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Following recent criminal charges against two WPD officers, chief to review practices

INDEPENDENT FILE PHOTO - In light of recent criminal charges against Woodburn police officers, Chief Jim Ferraris said the hiring process for new police officers is extremely thorough but can't always account for the unpredictability of humans.Following the news that two Woodburn police officers faced or are facing criminal charges related to illicit sexual behavior, Woodburn Police Chief Jim Ferraris and the police department is reviewing the personnel packages for the two officers to determine whether the department needs to change any of its practices.

"I think we're putting our head in the sand if we don't look at how did this happen, how did it come to be," Ferraris said. "If there's something we need to retool or refine, we'll do that."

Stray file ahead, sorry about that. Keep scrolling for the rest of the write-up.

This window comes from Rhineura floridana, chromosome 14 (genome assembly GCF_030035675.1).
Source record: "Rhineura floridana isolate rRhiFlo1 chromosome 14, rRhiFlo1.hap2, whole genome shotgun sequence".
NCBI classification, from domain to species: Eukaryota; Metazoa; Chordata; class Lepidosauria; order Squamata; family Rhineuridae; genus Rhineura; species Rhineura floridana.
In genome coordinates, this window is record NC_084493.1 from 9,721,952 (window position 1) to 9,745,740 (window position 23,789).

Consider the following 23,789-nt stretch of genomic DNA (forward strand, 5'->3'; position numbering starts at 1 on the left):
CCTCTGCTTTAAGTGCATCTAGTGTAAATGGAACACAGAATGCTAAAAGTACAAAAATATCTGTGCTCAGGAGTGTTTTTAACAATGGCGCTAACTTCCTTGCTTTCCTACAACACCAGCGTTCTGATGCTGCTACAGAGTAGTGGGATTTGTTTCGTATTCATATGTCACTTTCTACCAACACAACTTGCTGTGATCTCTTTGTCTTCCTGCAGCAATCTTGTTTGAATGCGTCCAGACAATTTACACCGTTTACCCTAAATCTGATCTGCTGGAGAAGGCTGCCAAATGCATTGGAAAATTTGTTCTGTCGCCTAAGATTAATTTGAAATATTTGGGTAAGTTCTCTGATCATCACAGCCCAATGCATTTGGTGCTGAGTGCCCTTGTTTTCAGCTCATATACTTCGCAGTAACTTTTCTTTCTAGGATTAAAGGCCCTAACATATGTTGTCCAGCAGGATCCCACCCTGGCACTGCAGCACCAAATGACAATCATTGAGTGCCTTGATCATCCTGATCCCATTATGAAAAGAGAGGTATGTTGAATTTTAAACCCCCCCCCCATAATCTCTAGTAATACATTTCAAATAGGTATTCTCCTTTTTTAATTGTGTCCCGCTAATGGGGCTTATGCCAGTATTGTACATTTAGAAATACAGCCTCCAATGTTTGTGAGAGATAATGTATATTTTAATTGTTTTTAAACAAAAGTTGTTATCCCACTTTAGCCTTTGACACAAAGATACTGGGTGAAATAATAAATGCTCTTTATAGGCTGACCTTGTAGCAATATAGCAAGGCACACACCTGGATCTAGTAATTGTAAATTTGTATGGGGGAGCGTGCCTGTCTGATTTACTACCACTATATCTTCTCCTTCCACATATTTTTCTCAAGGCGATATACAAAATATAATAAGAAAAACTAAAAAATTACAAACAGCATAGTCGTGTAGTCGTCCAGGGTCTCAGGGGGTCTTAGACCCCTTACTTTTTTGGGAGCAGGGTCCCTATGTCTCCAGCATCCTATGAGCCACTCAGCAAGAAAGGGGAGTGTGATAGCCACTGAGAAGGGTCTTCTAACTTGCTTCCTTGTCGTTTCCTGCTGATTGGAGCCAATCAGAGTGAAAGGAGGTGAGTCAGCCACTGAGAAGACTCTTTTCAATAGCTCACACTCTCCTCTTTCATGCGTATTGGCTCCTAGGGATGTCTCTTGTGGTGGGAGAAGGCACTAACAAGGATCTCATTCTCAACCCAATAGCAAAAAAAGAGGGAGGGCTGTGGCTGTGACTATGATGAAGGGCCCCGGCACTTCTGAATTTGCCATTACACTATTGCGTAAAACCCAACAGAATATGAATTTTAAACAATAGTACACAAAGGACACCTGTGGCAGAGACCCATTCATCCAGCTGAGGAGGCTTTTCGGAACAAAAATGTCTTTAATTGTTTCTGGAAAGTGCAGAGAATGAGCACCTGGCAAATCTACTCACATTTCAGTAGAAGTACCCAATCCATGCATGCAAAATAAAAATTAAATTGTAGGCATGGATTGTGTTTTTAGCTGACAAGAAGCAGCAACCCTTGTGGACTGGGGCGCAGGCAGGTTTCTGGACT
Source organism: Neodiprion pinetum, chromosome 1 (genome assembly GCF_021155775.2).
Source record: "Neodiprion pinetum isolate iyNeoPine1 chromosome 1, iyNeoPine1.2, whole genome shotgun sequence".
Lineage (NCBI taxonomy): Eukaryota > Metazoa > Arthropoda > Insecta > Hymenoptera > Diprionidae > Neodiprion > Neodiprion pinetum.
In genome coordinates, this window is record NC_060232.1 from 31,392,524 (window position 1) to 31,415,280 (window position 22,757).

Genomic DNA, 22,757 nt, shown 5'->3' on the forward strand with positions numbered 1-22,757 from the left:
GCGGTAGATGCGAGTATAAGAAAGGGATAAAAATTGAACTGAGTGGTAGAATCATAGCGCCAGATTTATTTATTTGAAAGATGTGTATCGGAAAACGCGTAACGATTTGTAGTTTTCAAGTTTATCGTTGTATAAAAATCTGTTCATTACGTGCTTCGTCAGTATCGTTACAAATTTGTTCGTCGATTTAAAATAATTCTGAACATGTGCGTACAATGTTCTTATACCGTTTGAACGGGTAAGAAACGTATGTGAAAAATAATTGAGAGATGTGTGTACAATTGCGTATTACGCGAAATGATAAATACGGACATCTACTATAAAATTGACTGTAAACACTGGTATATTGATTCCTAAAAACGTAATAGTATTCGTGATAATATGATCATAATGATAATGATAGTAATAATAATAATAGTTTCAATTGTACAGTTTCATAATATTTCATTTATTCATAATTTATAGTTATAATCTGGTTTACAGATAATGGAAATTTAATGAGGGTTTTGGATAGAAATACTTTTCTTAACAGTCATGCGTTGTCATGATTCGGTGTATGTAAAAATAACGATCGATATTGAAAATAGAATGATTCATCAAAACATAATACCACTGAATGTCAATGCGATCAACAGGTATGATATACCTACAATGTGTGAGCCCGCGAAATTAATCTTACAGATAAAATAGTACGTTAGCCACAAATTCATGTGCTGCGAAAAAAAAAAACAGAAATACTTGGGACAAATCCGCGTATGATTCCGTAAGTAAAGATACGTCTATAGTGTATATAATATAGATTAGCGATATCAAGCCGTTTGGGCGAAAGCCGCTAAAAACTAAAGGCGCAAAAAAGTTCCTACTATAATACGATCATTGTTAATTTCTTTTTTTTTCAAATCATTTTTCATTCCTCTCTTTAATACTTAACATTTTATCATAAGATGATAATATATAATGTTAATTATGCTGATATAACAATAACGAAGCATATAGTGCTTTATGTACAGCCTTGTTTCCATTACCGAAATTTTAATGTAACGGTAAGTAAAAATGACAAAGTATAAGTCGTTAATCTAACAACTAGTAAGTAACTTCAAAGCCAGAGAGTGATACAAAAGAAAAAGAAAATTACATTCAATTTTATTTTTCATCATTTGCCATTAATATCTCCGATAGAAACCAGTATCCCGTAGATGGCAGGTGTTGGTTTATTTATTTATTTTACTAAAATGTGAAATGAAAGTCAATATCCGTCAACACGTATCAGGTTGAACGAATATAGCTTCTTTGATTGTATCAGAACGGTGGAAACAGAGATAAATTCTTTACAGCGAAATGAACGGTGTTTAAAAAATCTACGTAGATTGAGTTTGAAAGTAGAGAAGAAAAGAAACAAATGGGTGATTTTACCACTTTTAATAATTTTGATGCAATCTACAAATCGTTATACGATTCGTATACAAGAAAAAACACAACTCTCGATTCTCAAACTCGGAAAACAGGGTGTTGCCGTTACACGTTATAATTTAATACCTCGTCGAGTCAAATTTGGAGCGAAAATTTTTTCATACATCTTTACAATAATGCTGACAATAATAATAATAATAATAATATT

Officer Daniel Kerbs, 29, was arrested on July 27 on 13 felony charges related to child sexual abuse. The charges stem from acts allegedly committed against a juvenile girl in Tigard in 2013 and 2014. Kerbs, who had no criminal record prior to his arrest, allegedly committed the crimes before he was hired by the department in January 2015. Kerbs was placed on unpaid administrative leave last week. He pleaded not guilty at his arraignment on Aug. 8.

And former detective Timothy Cobos pleaded guilty to official misconduct on July 25 after an internal criminal investigation revealed he had engaged in sexual encounters while on duty, including inside his patrol car. Cobos resigned from the department and filed his decertification with the Department of Public Safety Standards and Training. Cobos was hired by the department in 2006 and had worked as a police officer since 2002.

Though the cases are unrelated, they both raise questions of what goes into the hiring process for police officers.

Ferraris became police chief of the department in November 2015, after both Kerbs and Cobos had already been hired. He said he can't speak to the hiring processes of past Woodburn Police Department leadership, but said the current process used by the department is extremely thorough.